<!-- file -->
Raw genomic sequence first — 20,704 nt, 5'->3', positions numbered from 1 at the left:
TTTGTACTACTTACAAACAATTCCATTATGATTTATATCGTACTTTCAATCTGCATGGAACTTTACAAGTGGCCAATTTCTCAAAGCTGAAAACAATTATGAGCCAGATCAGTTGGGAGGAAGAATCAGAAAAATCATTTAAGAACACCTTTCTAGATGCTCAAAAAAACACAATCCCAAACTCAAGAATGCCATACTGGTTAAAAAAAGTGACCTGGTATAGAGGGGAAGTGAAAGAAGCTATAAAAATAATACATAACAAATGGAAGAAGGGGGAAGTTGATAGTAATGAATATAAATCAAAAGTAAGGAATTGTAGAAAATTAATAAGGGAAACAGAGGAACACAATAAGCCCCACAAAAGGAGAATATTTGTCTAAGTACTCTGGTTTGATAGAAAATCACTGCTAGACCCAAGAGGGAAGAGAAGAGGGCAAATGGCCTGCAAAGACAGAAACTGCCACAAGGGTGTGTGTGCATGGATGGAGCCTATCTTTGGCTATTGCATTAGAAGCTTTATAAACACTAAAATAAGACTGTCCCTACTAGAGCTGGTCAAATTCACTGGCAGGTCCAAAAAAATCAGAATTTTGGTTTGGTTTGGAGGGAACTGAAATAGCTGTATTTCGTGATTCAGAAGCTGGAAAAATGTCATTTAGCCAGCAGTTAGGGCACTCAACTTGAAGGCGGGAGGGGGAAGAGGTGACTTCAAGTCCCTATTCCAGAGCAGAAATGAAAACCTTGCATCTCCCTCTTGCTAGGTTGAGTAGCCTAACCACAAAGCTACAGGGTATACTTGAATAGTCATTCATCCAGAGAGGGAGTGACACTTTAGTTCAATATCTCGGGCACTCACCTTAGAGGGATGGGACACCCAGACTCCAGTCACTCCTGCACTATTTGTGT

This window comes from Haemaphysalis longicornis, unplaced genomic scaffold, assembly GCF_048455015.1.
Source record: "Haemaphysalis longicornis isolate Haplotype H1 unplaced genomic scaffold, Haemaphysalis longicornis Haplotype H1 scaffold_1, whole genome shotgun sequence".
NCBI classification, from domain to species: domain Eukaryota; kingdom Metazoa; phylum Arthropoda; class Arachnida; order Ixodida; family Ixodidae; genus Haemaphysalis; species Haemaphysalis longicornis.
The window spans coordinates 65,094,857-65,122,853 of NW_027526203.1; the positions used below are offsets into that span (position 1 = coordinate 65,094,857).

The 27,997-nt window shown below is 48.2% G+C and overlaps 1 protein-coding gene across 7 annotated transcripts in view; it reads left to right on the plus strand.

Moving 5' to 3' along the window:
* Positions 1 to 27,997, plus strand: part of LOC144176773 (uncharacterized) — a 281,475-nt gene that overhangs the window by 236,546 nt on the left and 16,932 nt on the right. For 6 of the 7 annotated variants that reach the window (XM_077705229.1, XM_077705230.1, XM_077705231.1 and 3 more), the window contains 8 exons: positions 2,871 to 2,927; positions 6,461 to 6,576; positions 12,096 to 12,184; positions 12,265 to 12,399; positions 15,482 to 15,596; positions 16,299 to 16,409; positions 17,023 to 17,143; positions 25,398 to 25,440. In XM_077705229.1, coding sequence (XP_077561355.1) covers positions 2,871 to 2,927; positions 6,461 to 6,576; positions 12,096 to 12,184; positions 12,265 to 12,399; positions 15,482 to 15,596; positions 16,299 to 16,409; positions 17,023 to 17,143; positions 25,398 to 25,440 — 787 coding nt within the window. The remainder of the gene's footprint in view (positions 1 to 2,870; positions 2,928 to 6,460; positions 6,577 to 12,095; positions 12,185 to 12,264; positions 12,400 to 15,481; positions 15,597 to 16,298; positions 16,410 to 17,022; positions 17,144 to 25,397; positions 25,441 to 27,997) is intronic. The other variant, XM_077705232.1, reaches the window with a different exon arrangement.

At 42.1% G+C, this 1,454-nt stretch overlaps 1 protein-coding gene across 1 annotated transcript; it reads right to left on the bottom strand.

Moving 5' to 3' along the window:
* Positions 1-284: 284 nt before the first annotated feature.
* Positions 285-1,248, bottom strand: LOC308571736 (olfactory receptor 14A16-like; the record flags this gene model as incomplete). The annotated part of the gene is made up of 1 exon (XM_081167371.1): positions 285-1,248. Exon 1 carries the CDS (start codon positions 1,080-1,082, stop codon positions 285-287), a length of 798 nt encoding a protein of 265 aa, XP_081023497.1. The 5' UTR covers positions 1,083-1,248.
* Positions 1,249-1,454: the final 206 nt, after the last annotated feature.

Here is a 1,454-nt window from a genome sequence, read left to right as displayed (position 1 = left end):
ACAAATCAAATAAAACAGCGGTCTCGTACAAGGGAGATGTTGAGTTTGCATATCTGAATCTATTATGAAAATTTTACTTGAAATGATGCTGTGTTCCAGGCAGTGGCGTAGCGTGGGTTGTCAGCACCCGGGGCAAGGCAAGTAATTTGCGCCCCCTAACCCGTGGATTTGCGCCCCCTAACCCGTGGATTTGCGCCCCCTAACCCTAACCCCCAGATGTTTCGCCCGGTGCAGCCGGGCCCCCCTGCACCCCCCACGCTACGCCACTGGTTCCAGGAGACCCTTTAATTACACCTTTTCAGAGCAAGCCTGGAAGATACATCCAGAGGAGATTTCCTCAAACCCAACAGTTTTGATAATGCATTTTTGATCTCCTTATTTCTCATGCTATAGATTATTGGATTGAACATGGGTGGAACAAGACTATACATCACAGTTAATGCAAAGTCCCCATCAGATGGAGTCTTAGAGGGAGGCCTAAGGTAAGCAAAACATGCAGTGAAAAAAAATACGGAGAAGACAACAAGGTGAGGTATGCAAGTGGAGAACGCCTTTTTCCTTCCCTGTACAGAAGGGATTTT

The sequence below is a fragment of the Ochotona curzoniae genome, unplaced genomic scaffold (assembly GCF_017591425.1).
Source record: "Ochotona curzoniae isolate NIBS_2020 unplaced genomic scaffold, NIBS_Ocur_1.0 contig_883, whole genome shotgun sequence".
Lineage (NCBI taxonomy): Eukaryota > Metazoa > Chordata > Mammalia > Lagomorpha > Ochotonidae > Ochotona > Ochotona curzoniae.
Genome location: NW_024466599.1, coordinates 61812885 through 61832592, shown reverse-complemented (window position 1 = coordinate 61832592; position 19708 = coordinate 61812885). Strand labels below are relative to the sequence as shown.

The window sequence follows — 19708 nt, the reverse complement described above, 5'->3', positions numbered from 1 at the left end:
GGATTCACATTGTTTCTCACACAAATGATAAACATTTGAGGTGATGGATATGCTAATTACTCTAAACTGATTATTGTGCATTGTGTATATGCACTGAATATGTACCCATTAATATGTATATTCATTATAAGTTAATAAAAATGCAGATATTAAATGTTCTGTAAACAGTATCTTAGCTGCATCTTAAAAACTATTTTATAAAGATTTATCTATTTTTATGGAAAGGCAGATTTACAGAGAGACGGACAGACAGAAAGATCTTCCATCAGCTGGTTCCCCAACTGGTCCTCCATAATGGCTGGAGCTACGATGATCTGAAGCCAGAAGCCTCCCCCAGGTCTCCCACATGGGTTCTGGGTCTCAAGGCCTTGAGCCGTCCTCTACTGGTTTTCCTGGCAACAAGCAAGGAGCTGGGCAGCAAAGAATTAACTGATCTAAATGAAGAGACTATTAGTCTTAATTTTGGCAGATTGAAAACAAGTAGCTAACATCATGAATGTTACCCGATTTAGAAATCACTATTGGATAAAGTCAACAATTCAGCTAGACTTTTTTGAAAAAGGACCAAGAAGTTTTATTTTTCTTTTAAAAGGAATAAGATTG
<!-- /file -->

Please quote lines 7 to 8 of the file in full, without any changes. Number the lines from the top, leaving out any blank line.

The 27,997-nt window shown below is 48.2% G+C and overlaps 1 protein-coding gene across 7 annotated transcripts in view; it reads left to right on the plus strand.

Moving 5' to 3' along the window: